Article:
Here is the “planning, housing” social consumer segment’s affinities within the “New Homes”keyword segment:

Image: New Homes – Housing Planning – Construction, Regeneration, Infrastructure + Architects – planning, housing Search Audience

As you can see, this process enables you to prospect hyper-relevant influencers and link opportunities at scale efficiently per audience and community within a keyword segment.

4.1 How do you optimise towards audience-first SEO?

To successfully optimise towards audience-first SEO, you need to consider the insights from your keyword intelligence and audience intelligence to focus on making sure your brand is relevant to the search patterns, interests, cultures and behaviours of your target audiences.

4.2 Identify the keyword segment to audience overlaps and differentiation

Use your research to build a Keyword to Audience Matrix. If you’re not familiar with this type of matrix, it will enable you to identify the keyword-segment-to-audience overlaps and differentiations for your target keywords. It can be a really powerful way of communicating to other departments in your organisation or to your client regarding which audiences you will reach by improving SEO performance for certain keywords.

Image: Keyword Segment to Audience Overlap and Differentiation

4.3 Develop SEO topical modelling strategies

Now that you know which keyword segments align with each audience, you are in a better position to use the right SEO strategies to develop the keyword segments for relevant audiences.

This methodology works because SEO strategies succeed when they are meticulously focused on improving a website’s relevance and authority to a priority keyword segment.

It can be implemented through the advanced SEO concept of SEO topical modelling, whereby transactional keywords are targeted by SEO pillar pages which are supported by relevant sub-topic pages. These pages are internally linked back to the SEO pillar page and should share the same overall semantic theme. This helps rank the SEO pillar page as search engines favour this approach, as shown by numerous studies.

Image: SEO Pillar Pages Property Portal

If we take a UK property portal, OnTheMarket.com as an example, we would see that the SEO pillar pages for the three keyword segments: 1) New Homes; 2) Luxury Property; 3) Commercial Property, need to be bolstered by ongoing publishing of fresh content. This content needs to be relevant not only to the keyword topic but also to the audience’s changing interests and behaviours.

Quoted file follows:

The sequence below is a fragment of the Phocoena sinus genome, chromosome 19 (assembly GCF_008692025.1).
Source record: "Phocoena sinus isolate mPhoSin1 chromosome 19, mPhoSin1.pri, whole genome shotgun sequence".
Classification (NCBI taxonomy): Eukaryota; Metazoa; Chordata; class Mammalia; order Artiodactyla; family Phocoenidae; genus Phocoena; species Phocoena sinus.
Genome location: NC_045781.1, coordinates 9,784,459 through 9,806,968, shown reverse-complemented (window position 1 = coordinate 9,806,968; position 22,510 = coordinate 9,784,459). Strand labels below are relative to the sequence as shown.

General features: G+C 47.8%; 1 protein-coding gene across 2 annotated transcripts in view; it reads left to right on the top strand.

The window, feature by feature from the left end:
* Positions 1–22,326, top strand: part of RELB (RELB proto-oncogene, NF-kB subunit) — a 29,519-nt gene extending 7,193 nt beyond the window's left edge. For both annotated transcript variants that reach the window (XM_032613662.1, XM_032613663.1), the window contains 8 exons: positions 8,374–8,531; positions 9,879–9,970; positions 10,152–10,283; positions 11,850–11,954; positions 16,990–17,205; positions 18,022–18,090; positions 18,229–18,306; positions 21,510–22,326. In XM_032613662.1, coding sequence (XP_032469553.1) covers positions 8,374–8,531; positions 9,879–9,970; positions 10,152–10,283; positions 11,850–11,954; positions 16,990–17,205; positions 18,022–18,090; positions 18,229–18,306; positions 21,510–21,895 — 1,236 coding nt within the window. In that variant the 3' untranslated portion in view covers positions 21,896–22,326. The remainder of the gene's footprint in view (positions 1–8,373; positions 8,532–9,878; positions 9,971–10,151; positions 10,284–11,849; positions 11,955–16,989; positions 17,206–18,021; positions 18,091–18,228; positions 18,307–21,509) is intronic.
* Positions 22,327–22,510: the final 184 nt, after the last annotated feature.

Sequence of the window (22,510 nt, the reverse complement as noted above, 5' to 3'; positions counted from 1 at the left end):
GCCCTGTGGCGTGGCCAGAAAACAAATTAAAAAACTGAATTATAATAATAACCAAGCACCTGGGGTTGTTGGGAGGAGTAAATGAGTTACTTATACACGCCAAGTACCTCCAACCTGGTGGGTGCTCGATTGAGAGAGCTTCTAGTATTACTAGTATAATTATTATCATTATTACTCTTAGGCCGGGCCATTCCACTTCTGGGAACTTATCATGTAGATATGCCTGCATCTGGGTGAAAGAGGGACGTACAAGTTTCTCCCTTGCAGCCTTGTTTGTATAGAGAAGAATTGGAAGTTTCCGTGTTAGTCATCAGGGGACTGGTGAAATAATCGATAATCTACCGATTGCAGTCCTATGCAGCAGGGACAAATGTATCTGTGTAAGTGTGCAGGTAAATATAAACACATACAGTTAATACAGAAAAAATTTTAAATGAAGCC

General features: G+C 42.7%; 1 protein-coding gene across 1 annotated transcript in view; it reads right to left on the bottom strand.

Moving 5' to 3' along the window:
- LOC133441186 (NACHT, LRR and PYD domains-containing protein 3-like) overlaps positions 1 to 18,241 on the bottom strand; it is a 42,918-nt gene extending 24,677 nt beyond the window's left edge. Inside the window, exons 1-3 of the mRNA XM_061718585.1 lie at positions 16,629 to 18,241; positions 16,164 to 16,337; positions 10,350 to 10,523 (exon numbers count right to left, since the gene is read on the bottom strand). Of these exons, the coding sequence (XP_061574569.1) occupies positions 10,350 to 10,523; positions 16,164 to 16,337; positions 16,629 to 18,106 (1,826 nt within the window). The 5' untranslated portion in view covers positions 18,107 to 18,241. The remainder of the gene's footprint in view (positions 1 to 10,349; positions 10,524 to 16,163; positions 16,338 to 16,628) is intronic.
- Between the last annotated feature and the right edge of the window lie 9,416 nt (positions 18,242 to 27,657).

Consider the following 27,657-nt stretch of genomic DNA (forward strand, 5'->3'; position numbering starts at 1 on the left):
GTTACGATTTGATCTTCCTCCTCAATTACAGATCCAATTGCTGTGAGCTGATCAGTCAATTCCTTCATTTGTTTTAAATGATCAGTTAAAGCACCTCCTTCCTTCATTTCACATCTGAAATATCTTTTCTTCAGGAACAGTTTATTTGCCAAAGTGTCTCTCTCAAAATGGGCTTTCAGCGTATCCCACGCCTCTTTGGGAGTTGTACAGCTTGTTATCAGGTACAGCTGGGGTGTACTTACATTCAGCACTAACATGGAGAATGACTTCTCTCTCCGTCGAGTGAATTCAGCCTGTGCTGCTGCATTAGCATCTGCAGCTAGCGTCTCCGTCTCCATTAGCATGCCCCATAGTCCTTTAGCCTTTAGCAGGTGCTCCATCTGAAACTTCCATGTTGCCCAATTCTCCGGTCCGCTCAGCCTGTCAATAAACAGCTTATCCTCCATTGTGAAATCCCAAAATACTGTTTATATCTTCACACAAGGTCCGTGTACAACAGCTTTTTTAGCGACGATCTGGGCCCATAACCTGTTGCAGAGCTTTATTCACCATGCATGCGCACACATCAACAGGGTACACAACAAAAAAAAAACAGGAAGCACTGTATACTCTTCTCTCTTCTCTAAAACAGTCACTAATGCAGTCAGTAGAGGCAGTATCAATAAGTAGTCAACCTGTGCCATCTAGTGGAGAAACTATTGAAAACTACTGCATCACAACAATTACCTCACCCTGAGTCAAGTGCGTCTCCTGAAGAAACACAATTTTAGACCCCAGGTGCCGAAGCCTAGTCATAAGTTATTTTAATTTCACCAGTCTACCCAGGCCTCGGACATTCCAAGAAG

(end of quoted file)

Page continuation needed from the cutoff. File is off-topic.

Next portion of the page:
In the example website architecture diagram for “New Homes”, you can see how you could align your keyword targeting strategy with the relevant audience segment interests to develop your SEO topic clusters.

These articles don’t rely on only evergreen informational keywords, which quickly becomes copy-cat content. Instead, they overlay real-time audience insights to stay hyper relevant to the conversations around “New Homes” in the UK property market. All whilst supporting the SEO pillar page that ranks for the evergreen head search term “New Homes” and others.

Image: SEO Topical Modelling Diagram

4.4 Generate a continuous stream of content and digital PR campaign ideas with social listening

To generate a steady stream of content and digital PR campaign ideas, you should upload the top influencer entities as identified in your audience insight report for each keyword-level search audience into a social listening platform. We use Pulsar and it’s TRAC search function.

This allows you to gather Tweet data in real time from all the most influential entities based on affinity scores to the audiences that are active around your keyword topic.

This means you can plan content and digital PR campaigns with a much greater chance of success, whilst remaining hyper relevant and delivering more SEO value with every link gained.

Below are some examples of the outcome of a TRAC search for a few search audience groups in UK property.

“Residential Estate Agents” Search Audience – Pulsar TRAC:
Residential Estate Agents Search Audience – Pulsar TRAC

“Commercial Property Agents” Search Audience – Pulsar TRAC:
Commercial Property Agents Search Audience – Pulsar TRAC

“Housing Planning” Search Audience – Pulsar TRAC:
Housing Planning Search Audience – Pulsar TRAC

“Luxury Property” Search Audience – Pulsar TRAC:
Luxury Property Search Audience – Pulsar TRAC

Using a social listening platform to track the tweets of the influential high affinity entities to the search audiences that are active within your priority keyword segments, it empowers you to plan more relevant and engaging ideas that will directly benefit SEO performance.

Let’s look at two examples.

For the audiences that are active within the “New Homes” keyword segment, the shareable content themes are:

  • Sustainability
  • Politics
  • Business & Leadership
  • Design & Architecture
  • Insurance & Risk
  • Property Investment

Within the “Luxury Property” keyword segment, the most shareable content themes for the audiences are:

  • Wellness
  • Prestigious events
  • Specialism
  • Narrative & history
  • Exclusivity
  • Arts, culture and heritage
  • Technology
  • Law

5.1 How do you coordinate an audience-first SEO strategy?

To coordinate an audience-first SEO strategy, you will need to consider your tech stack and decide upon which audience intelligence technology to use. Whilst it’s also important to follow this step-by-step guide, and remember that you need to inform your audience research based on keyword intelligence to yield the greatest benefits to performance.

You can access Semetrical’s ‘Audience-first SEO Strategy Planner [Template]’shared spreadsheet to start developing your strategy.

It’s time to coin the term ‘audience-first SEO’.

Rory is Head of Inbound Marketing at Semetrical. Rory has experience in formulating successful SEO strategies that are designed to deliver a clear ROI, SEO growth and multi-million pound revenues for global organisations.